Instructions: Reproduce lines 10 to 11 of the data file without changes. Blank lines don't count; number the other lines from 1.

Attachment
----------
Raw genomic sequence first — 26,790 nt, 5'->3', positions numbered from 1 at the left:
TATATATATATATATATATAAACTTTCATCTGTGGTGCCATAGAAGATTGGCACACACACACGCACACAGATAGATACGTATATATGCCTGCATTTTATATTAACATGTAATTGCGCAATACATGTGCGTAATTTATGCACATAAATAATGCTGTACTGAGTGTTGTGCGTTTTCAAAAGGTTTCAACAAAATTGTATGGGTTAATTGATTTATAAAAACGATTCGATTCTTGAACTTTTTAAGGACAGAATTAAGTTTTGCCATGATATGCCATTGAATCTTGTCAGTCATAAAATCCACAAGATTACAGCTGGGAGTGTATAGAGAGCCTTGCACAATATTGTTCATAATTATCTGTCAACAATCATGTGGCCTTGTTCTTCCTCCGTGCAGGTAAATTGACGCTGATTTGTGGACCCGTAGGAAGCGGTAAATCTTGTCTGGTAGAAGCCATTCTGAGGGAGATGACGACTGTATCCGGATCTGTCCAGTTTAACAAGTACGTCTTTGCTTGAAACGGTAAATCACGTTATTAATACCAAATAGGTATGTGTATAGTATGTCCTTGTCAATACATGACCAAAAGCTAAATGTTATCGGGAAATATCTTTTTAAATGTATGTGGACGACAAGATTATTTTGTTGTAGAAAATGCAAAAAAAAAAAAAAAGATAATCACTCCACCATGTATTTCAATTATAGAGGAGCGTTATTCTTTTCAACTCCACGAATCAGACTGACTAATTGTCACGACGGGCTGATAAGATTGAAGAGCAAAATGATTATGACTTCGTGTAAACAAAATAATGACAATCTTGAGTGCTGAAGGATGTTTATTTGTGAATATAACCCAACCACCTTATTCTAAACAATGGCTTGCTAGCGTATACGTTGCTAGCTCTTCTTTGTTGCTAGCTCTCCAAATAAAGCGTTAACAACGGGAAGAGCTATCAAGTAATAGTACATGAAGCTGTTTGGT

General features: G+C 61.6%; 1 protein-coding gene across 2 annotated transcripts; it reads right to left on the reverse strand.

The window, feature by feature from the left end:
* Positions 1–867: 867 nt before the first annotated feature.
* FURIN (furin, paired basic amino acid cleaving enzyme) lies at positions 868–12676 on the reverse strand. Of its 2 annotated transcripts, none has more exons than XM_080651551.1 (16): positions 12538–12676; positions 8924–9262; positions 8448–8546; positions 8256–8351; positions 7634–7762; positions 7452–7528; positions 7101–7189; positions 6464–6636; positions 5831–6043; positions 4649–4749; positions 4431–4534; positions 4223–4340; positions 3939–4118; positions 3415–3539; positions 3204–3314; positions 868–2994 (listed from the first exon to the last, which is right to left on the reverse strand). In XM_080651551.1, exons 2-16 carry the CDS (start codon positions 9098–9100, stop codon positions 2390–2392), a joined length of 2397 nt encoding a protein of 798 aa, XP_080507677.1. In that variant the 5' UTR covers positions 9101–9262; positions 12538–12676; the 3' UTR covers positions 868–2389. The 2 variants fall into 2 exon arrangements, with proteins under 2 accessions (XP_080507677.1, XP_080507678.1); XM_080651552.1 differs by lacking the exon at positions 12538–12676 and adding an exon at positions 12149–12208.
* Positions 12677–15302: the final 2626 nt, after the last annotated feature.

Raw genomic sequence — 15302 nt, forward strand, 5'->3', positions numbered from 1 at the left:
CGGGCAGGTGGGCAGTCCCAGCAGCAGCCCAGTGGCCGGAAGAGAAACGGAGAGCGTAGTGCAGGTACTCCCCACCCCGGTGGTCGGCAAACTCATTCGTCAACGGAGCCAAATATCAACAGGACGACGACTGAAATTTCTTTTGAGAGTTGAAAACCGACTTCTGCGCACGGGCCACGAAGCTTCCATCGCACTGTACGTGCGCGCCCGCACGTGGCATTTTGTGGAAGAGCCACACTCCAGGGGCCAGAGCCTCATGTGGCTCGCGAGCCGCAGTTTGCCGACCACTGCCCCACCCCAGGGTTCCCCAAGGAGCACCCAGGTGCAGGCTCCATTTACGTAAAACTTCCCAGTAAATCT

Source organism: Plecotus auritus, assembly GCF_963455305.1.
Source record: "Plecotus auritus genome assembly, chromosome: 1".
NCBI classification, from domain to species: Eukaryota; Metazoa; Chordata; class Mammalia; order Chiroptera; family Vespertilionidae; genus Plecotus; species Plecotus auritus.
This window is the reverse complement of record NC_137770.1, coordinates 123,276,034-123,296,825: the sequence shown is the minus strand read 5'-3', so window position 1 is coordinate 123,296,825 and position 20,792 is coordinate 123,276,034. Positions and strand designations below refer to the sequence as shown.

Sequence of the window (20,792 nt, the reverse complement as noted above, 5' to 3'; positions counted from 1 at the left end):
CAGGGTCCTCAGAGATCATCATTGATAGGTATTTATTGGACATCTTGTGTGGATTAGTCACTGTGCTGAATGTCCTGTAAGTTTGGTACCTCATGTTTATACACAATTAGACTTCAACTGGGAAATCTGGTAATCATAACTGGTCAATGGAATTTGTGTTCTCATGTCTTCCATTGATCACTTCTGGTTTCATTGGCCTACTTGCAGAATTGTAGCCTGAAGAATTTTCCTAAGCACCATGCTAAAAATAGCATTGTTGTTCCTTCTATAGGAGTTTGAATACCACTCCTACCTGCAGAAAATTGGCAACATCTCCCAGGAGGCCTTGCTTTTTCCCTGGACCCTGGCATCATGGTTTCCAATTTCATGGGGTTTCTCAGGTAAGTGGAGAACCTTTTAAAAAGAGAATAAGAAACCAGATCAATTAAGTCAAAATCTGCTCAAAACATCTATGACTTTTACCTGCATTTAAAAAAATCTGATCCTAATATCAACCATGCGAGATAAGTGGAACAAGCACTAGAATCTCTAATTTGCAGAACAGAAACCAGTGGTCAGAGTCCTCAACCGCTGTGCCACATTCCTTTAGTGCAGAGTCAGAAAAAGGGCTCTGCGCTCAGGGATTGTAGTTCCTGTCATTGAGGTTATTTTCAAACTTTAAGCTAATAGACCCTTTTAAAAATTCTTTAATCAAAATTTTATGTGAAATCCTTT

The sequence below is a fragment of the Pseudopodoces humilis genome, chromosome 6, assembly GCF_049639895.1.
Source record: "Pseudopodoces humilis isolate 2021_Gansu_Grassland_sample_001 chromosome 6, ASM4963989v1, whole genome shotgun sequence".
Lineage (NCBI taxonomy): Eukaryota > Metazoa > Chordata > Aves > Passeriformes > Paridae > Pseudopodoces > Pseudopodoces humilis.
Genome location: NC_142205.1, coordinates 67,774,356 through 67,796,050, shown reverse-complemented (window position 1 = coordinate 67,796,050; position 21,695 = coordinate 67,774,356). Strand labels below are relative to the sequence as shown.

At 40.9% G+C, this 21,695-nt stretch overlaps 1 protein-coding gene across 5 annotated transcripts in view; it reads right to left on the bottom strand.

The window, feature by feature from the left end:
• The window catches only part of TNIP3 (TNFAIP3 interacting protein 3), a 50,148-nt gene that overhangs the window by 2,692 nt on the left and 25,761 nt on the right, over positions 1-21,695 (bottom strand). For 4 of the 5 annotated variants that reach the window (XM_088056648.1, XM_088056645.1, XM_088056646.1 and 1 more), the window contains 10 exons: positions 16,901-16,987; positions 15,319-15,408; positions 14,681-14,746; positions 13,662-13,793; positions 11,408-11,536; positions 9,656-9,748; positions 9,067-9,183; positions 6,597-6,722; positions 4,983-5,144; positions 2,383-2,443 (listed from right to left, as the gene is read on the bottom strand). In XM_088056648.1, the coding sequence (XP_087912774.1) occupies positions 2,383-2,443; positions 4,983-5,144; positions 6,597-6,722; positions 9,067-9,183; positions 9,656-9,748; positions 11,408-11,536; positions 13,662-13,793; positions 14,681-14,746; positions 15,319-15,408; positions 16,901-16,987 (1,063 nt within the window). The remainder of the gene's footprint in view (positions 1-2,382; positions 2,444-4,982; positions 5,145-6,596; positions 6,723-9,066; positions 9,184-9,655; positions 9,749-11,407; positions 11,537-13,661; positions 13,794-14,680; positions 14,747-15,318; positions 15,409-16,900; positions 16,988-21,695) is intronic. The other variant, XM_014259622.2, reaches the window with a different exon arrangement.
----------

Source organism: Plecotus auritus, assembly GCF_963455305.1.
Source record: "Plecotus auritus genome assembly, chromosome: 1".